Loading...
Science and History 2017-04-04T19:36:57+00:00

Eclipse Science

An eclipse takes place when one celestial body such as a moon or planet moves into the shadow of another celestial body. There are two types of eclipses on Earth: an eclipse of the moon and an eclipse of the sun, or solar eclipse.

When the moon moves between the sun and Earth it blocks the light of the sun from reaching Earth. This causes a solar eclipse, where the moon casts a shadow onto Earth. On August 21, 2017 that shadow will be cast upon Lincoln City, Oregon.

A total solar eclipse is only visible from small areas at a time on our planet. To view a total solar eclipse, you must be in the center of the moon’s shadow when it hits Earth. Day becomes night as the sky darkens. For a total eclipse to take place, the sun, moon and Earth must be in a direct line. If you are outside this path you will only see a partial eclipse. Unlike lunar eclipses, solar eclipses only last for a few minutes.

During a solar eclipse, the moon casts two shadows on Earth. The first shadow is called the umbra. This shadow gets smaller as it reaches Earth. It is the dark center of the moon’s shadow. The second shadow is called the penumbra. The penumbra gets larger as it reaches Earth. People standing in the penumbra will see a partial eclipse. People standing in the umbra will see a total eclipse.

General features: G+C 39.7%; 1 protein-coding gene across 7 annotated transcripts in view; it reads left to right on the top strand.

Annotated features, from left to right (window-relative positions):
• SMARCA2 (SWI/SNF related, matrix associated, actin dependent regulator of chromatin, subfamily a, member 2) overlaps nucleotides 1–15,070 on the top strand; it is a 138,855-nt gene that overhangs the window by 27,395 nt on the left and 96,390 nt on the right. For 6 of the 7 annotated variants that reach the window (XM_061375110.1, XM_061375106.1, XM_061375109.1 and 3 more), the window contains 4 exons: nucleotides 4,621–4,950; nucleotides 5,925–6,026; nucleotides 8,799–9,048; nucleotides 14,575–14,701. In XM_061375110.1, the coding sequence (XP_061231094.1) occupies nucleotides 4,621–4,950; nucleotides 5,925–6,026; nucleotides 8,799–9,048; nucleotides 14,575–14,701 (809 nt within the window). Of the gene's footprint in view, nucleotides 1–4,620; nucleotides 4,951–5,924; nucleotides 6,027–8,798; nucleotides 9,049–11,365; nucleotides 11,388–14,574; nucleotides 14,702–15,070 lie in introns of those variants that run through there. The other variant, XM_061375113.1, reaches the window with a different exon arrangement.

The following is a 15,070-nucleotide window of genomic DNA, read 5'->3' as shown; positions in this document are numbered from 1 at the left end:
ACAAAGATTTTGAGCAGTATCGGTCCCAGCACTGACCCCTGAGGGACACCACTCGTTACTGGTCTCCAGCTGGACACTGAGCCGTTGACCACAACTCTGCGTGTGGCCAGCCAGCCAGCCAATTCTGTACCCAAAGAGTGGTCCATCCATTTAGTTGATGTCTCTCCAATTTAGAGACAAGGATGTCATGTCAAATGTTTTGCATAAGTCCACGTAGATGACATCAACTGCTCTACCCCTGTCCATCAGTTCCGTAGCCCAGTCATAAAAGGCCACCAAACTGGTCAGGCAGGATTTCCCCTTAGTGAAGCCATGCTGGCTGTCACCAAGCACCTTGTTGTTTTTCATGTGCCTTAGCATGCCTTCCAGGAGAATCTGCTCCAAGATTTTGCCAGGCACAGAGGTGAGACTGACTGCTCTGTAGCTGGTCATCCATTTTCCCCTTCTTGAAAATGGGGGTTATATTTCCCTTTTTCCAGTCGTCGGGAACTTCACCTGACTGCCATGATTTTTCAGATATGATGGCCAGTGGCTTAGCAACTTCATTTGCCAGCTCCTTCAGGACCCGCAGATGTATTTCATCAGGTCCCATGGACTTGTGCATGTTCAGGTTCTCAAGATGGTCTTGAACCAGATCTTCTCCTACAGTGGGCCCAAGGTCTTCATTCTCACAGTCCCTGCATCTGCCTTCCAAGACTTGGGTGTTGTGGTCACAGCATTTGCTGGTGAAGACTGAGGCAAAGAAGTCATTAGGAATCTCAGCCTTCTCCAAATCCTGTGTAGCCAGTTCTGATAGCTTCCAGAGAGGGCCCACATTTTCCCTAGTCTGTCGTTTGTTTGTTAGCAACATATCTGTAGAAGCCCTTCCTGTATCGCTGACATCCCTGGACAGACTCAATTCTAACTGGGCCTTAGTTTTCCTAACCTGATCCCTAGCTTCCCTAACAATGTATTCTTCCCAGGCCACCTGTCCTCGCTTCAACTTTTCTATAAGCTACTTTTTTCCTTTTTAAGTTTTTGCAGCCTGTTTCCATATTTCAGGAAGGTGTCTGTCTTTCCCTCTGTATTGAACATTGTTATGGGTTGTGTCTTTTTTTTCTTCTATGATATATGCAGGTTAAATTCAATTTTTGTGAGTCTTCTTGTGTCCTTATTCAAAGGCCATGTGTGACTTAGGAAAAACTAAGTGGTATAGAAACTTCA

Solar eclipses happen once every 18 months at different locations throughout the world, often times in remote locations. Viewing a total solar eclipse is a rare and special occasion.

Eclipse History

A total solar eclipse has not cast its shadow over the United States since 1979, and has not traveled coast to coast since 1918.

Solar eclipses have been observed throughout history. Ancient records demonstrate that eclipses have been depicted in China, Babylonia and Egypt over 4,500 years ago. Often times eclipses inspired awe, fear and were considered heavenly signs or omens.

In the modern era, scientists have developed a better understanding of eclipses, mathematically predicting future events and reconstructing past occurrences.

Famously, in 1919 a British astronomer and mathematician used a total solar eclipse to prove Einstein’s Theory of Relativity showing that gravity could bend light. A solar eclipse was also responsible for the discovery of helium, the second most abundant chemical in the universe.

Viewing a total solar eclipse is a rare and special occasion.

To view a total solar eclipse, you must be in the center of the moon’s shadow when it hits Earth.

In the modern era, scientists have developed a better understanding of eclipses, mathematically predicting future events and reconstructing past occurrences.

RESOURCES FOR MORE LOCAL INFORMATION